Sunday, February 18, 2007

February Book Review

Dusty loves projects. Particularly those of her own design made with all her assorted art supplies and other found objects. She’ll make Valentine’s out of season with construction paper, scissors, stickers and bugleweed flowers. She’ll make caterpillars from fuzzy balls, feathers and double-sided tape. Dusty also loves nature and has an inquisitive mind: What’s the sun made of? Could you ever fly there? What makes snow? If it’s too cold, can you just buy a new thermometer? Why does water turn into ice? What happens if you mix all the colors together? Once they’re mixed, can you un-mix them?

Recently, I found a couple nature and science project books to capture her enthusiasm. Not only are they full of things to do, and present new concepts to her, they give us excuses to do things together, as if we need the excuse. There are probably hundreds of books like these around, filled with similar projects, but the ones mentioned below are the two we’ve been working from lately.

Interestingly, both books are listed as appropriate for ages 9 through 12 but Dusty, a kindergartener, has thoroughly enjoyed both. She has probably spent less time actually reading the text than looking at the pictures and figuring out if we have all the ingredients necessary to perform the experiments. Do we have straws? Check. Paper cups? Check. Baking soda? Check. Then let’s begin!

The Kids’ Science Book – Creative Experience for Hands-On Fun by Nancy White (Williamson Publishing, 1995) was a great introduction to science experimentation and the scientific method. Its large format and page design allows for easy-to-follow and understand projects. The book is divided by basic science concepts: light and shadow, air, water, plants, etc. There are sidebars for further study aimed at older kids (or young precocious ones) such as making predictions and drawing conclusions, facts about each concept under investigation and information about the particular scientific specialty, and history lessons (inventors and discoverers) with titles like “Tools & Techniques,” “In Focus,” and “Science Talk”.

The illustrations are simple black and white drawings that don’t distract from the text and or clutter up what could have been, in the wrong hands, a messy collection of too much information. The prose is direct and to the point. It’s neither above the head of its audience nor does it talk down to them. A sample of subjects covered include the refraction of light and making rainbows, shadow puppets, water pressure experiments, and making marbleized paper (oil and water).

The thing I like best about this book, especially considering the suggested age range, is that the experiments themselves can be understood and enjoyed by any elementary school-aged child. There is enough here to launch anyone’s interest in a particular area of scientific study without going overboard. Older children dying to know more about a concept can read the sidebars (and move on to other books on the subject).

Dusty and I did one that involved freezing water. We poured an equal amount of water into two paper cups. In one, we added a teaspoon of salt to one cup and put them in the freezer. I asked her to guess which one she thought would freeze first. We then checked back at intervals (we did not proceed very scientifically; we didn’t check back at specific times) and noted what we observed: the plain water froze quicker. In fact, even after a couple days, the cup with salt water never froze at all. We talked about why salt and salt-containing chemicals are used to melt ice and snow from sidewalks and roads. We didn’t get into too much more detail but it was there if we’d needed it. This book is one you can come back to over and over for years and learn something new every time.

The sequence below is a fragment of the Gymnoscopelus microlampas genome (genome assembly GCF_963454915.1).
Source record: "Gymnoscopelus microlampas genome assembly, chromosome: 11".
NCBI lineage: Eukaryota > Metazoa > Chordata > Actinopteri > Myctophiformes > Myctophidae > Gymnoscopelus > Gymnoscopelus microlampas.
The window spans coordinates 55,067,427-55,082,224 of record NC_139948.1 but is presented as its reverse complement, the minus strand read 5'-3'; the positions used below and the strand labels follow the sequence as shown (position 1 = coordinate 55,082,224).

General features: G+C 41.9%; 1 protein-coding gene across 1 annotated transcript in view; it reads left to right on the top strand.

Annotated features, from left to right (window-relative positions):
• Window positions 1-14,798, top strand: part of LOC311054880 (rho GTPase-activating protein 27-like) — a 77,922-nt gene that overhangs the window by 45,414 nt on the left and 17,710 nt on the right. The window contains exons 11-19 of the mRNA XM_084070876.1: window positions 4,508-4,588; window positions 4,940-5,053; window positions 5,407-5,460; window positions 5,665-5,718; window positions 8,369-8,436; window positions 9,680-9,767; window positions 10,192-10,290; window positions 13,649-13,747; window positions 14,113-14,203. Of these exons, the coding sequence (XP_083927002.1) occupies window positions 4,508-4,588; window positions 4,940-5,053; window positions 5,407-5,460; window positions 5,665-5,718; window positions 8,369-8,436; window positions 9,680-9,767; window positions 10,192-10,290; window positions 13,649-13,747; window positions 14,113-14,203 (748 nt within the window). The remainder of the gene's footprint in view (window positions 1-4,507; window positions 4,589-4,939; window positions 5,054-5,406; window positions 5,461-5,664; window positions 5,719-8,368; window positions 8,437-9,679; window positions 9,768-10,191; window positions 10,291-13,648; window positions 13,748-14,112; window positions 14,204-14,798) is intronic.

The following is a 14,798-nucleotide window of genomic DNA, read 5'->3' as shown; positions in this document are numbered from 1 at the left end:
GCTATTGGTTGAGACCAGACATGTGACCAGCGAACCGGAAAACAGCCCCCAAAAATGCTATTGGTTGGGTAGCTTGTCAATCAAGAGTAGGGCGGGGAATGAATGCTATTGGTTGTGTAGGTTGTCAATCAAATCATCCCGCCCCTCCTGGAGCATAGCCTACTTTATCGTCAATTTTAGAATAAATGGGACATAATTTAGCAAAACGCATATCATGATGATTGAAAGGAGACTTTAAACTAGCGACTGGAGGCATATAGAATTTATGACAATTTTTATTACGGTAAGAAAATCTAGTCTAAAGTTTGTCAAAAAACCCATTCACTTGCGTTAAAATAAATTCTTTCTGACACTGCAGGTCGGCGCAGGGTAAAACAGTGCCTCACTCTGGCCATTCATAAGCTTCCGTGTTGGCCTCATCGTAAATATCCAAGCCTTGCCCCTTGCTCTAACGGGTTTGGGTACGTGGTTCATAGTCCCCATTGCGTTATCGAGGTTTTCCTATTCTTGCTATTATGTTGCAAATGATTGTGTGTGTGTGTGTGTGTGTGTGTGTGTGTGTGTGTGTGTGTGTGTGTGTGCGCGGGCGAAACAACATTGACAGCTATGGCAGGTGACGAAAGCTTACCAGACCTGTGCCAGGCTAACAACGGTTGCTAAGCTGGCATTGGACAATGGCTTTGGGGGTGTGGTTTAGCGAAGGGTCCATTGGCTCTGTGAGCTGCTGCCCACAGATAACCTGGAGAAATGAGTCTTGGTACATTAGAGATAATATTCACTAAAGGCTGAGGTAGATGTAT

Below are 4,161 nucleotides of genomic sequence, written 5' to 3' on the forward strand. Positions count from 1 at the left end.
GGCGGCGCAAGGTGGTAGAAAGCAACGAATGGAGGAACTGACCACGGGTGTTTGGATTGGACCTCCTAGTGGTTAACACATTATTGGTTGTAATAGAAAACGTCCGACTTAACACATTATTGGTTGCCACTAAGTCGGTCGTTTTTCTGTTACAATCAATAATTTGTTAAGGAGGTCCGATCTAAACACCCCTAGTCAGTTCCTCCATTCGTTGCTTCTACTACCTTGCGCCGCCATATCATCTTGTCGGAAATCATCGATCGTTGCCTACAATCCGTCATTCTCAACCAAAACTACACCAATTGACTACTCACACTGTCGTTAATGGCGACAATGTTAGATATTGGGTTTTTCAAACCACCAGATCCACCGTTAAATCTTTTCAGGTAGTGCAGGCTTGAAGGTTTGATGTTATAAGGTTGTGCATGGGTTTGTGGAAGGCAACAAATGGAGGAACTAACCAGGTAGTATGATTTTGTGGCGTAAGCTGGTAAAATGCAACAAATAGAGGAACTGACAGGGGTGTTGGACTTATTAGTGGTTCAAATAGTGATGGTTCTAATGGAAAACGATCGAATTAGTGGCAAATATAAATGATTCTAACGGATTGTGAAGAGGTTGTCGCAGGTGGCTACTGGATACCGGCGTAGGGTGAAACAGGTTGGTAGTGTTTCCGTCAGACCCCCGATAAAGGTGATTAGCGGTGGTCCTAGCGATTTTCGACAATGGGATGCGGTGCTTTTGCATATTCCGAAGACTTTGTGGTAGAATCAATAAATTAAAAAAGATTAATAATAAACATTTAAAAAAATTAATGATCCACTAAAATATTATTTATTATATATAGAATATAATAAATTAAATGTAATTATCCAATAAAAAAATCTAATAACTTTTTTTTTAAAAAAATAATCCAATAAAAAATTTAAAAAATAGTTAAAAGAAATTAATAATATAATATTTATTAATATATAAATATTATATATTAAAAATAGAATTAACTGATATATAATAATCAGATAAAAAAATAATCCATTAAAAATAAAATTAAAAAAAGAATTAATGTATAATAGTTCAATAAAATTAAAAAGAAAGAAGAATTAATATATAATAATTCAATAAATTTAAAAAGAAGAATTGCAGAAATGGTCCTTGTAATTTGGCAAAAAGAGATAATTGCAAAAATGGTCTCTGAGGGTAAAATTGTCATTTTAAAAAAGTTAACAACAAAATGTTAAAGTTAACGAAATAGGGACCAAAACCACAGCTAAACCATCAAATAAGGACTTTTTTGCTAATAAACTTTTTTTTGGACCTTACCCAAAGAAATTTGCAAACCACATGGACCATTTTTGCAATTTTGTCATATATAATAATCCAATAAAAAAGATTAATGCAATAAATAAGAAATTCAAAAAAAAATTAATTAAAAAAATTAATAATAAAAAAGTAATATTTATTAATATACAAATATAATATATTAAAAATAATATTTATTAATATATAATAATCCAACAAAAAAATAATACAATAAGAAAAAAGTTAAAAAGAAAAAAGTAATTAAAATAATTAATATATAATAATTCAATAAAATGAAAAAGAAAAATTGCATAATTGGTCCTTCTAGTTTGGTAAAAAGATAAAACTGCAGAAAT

We also made a volcano. We made salt dough for the outside of the plastic bottle and then added water, dish liquid, red food coloring, baking soda and vinegar. While the “explosion” wasn’t quite as climactic as we’d hoped (we’re going to have to play around with the ratios of baking soda and vinegar given in the recipe), we still had fun. We left the dough volcano outside because Dusty always likes to “see what happens” when things are left to benign neglect.

The second book, Nature Crafts for Kids - 50 Fantastic Things to Make with Mother Nature by Gwen Diehn and Terry Krautwurst (Altamont Press, Inc., 1992) was just as fun but very different in look and feel.

The book’s sections are divided by season. Each section includes a number of projects which are specific to what’s found in nature (flowers, critters, snow, etc) during a particular season as well as groupings of the same basic concepts (rain/water, sun/heat, wind) that exist during each one.

The layout is clear and colorful, with step-by-step instructions, illustrated with photographs that show certain critical steps along the way. The “ingredients” for each project are clearly listed at the top of the page. The projects include birdbaths, pinch pots with clay, wild flower candles, wreaths, and bird food. They run from the simple and easy to accomplish (bark rubbings) to the more elaborate that require a bit more planning (sand painting and sun dials) with ingredients not necessarily found in the average household.

Dusty and I haven’t done much with this book yet (it’s winter and things of most interest to her involve spring and summer activities) but we’ve enjoyed looking at it and planning future activities. It might be a book I eventually buy so we’ve got the leisure of time to do as many as we want. I have a feeling some, like making sun prints, will be done over and over.

1 comment:

harriet said...

I know this is belated, but great review. It's belated because I kept meaning to look up a book like this that my mom gave AJ that we like. It's called "365 Nature Crafts and Activities" and is published by BackPack Books.